NASA’s Mars Rover Blasts Off to Search for Signs of Life on Red Planet

NASA’s Mars Rover Blasts Off to Search for Signs of Life on Red Planet

The name of the rover – Perseverance – seems especially relevant considering the mission continued through the coronavirus pandemic.

NASA’S MARS ROVER successfully launched from Florida on Thursday morning, and it now faces the harrowing, seven-month journey to the red planet where it will search for signs of past life.

The name of the rover – Perseverance – seems particularly relevant considering the mission continued through the coronavirus pandemic, which has infected more than 17 million people across the globe.

“We have a history of doing amazing things in the most challenging times, and this is no different,” NASA Administrator Jim Bridenstine said before the launch from Cape Canaveral.

The six-wheeled, car-sized rover will travel about 300 million miles to get to Mars. It is scheduled to reach the planet in February.

Once Perseverance lands on Mars, it will start collecting rock samples that could contain evidence of ancient microscopic life. However, NASA will have to wait years to retrieve the samples to be able to make that determination.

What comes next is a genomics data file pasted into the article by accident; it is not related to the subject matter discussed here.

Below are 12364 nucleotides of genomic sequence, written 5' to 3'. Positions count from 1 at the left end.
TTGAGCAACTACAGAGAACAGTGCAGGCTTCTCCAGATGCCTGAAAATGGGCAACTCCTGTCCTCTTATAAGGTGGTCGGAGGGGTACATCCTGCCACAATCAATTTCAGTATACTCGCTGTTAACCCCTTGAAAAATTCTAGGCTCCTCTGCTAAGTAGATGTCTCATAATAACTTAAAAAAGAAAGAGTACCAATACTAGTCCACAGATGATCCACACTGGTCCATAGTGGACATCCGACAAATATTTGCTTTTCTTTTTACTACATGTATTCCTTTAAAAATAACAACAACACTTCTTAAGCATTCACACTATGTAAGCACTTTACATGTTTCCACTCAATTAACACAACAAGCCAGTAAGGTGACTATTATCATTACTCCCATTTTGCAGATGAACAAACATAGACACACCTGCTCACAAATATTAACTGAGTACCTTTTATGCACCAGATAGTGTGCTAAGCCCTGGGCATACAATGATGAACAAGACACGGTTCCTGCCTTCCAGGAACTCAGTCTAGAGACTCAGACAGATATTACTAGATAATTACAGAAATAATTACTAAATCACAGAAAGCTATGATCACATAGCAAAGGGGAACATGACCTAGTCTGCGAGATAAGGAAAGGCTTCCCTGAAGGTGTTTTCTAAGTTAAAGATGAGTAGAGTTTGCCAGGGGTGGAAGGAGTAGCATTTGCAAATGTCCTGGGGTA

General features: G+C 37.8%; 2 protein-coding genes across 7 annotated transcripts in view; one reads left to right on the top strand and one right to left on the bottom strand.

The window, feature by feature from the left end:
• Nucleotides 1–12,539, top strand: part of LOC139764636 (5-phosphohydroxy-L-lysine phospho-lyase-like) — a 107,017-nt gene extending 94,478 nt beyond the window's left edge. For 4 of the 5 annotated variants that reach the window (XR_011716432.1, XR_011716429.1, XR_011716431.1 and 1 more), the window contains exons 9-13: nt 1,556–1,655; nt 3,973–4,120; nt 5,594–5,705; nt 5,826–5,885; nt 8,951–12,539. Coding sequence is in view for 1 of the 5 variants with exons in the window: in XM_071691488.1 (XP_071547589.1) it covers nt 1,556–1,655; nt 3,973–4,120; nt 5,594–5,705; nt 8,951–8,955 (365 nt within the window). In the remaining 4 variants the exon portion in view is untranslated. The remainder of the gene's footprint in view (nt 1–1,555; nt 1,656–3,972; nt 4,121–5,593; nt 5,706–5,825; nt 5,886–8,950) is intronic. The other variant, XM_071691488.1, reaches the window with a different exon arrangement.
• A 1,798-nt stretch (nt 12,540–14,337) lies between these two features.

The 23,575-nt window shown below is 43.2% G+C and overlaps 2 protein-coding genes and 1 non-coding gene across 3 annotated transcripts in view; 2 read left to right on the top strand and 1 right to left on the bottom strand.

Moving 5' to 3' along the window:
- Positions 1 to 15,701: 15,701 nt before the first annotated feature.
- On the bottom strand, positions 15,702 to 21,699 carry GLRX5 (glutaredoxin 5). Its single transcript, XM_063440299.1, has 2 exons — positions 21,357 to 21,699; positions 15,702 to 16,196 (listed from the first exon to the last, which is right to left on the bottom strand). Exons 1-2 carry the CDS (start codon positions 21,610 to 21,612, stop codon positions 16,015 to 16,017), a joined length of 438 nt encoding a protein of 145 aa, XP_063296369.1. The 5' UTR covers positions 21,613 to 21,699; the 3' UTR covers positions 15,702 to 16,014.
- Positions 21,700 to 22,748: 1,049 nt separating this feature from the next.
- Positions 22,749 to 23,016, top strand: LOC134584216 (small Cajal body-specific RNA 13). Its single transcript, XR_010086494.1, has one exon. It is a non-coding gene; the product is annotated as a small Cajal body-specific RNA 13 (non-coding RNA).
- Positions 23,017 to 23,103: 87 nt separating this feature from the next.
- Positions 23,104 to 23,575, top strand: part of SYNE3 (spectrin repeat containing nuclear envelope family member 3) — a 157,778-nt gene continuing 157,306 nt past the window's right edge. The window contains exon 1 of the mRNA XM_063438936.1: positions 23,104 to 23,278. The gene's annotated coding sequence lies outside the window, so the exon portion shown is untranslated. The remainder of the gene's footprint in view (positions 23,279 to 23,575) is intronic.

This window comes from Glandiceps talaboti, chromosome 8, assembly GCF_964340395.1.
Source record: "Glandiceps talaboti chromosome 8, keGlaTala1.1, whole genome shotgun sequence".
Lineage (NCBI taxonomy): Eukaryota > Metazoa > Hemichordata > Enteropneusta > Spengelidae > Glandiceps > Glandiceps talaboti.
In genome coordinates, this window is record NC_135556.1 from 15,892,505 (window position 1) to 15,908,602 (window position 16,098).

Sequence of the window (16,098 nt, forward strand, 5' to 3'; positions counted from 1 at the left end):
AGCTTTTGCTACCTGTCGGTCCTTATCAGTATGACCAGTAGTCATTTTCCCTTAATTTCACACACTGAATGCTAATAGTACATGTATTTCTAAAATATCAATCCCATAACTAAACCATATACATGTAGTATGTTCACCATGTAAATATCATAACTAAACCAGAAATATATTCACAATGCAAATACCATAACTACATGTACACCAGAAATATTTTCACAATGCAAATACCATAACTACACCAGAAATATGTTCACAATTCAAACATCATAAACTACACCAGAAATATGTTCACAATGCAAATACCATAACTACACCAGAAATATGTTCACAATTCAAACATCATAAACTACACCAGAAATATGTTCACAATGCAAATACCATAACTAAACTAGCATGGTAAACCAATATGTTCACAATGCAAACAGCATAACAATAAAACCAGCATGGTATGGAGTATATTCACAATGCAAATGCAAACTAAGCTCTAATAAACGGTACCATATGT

The rover holds a small helicopter named “Ingenuity” that could make history as the first human-made vehicle that has flown on another world. Bridenstine said this week that it will “transform how we think about exploring worlds in the future.”

Perseverance is also carrying cameras and microphones so researchers can see and hear what goes on at the red planet. Additionally, NASA hopes to perform a technology demonstration to turn carbon dioxide in the atmosphere of Mars into oxygen in the hopes that it could provide life support for humans traveling to the planet in the future.

Perseverance would be NASA’s ninth robot to land on Mars. Previous missions have found that water was once on the surface of the planet and that it previously had a thick atmosphere.

The launch is the last of three this summer destined for Mars. The United Arab Emirates and China successfully lifted off earlier this month. The three missions were in a time crunch to launch now because Earth and Mars are only on the same side of the sun every 26 months.

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